The federal government might set new guidelines in 2019 on the acceptable level of manganese in drinking water, a substance that sometimes turns tap water brown.
Noting that local residents are sometimes shocked to see discoloured water emerge from their taps, the Village of Burns Lake told Lakes District News on Nov. 22 that Health Canada may next year issue a new guideline on the permitted level of manganese in water.
Manganese, a naturally occuring element is present in air, food, soil, water and even in the human body and in small amounts is harmless.
Health Canada’s current drinking water guidelines set an acceptable level of manganese in water at 0.05 milligrams per litre, which it calls an aesthetic objective.
The visible effects of a higher manganese level in water include stained laundry and plumbing fixtures. The invisible, and more harmful effects can lead to health issues.
Health effects on infants are the main concern of increased levels of manganese, especially if they’re given formula mixed with water containing high amounts of manganese, according to Health Canada.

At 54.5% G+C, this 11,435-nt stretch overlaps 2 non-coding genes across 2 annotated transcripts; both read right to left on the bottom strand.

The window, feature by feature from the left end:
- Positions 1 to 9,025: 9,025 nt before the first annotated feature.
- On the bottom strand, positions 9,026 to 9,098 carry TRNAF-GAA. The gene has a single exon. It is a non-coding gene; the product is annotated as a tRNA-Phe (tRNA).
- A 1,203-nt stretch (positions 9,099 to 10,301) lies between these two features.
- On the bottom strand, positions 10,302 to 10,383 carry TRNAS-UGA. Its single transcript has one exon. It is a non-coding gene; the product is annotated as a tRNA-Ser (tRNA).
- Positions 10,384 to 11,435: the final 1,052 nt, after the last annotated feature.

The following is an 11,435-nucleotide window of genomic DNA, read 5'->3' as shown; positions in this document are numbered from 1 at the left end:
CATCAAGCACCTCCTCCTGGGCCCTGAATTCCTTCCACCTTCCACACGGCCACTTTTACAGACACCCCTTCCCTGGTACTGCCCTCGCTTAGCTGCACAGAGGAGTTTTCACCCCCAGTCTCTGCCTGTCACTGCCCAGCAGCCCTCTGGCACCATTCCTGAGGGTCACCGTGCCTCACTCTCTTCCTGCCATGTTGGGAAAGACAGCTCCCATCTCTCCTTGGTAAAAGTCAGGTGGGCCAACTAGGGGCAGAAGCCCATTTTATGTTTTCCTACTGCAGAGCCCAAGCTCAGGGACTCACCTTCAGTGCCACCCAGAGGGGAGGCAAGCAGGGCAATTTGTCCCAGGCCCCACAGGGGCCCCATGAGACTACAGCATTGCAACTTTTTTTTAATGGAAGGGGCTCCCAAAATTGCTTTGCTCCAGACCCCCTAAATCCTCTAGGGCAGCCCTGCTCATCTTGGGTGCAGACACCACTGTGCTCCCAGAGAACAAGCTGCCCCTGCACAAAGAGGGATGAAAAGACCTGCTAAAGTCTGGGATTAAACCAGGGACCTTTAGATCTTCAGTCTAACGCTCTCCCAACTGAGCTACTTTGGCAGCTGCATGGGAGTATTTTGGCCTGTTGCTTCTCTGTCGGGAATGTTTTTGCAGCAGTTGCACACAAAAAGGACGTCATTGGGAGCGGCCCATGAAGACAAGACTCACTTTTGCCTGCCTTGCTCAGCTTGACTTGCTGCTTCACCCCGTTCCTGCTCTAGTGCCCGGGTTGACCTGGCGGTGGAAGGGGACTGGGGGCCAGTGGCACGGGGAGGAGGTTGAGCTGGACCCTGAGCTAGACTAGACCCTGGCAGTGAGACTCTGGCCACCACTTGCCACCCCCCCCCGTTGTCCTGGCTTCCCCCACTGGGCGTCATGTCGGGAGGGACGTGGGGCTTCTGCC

To reduce manganese in water, the department suggests installing in-home water filtration and reverse osmosis systems.
To be proactive the Village of Burns Lake has submitted an application for a $4.8-million Canada Infrastructure Program grant towards a water treatment plant project that would cost $4.8 million.
It is hoped that the village will be informed in spring of 2019 if the application was successful.
Recent groundwater well upgrades were also part of efforts to improve the local water system, Mayor Dolores Funk said.
A work crew on Oct. 24 was upgrading the well on Gerow Island by installing new adaptors and valves.
“These works were all necessary and a part of the proposed water treatment plant engineering design,” explained Funk.
Completing the design phase “will ensure we are completely shovel ready when we apply to the next available grant,” Burns Lake director of public works Dale Ross said last year.
That was the second in a three-part phase of building the water treatment plant. Thus far the village has completed a water treatment plant pilot study, two geological studies and tests on the Gerow Island wells.
The final phase is the actual construction, which could take about one year to complete.
Funding for the project comprises about $3.5 million from the federal government grant, and around $1.2 million from the Village of Burns Lake, Lake Babine Nation and Burns Lake Band.
- With files from Flavio Nienow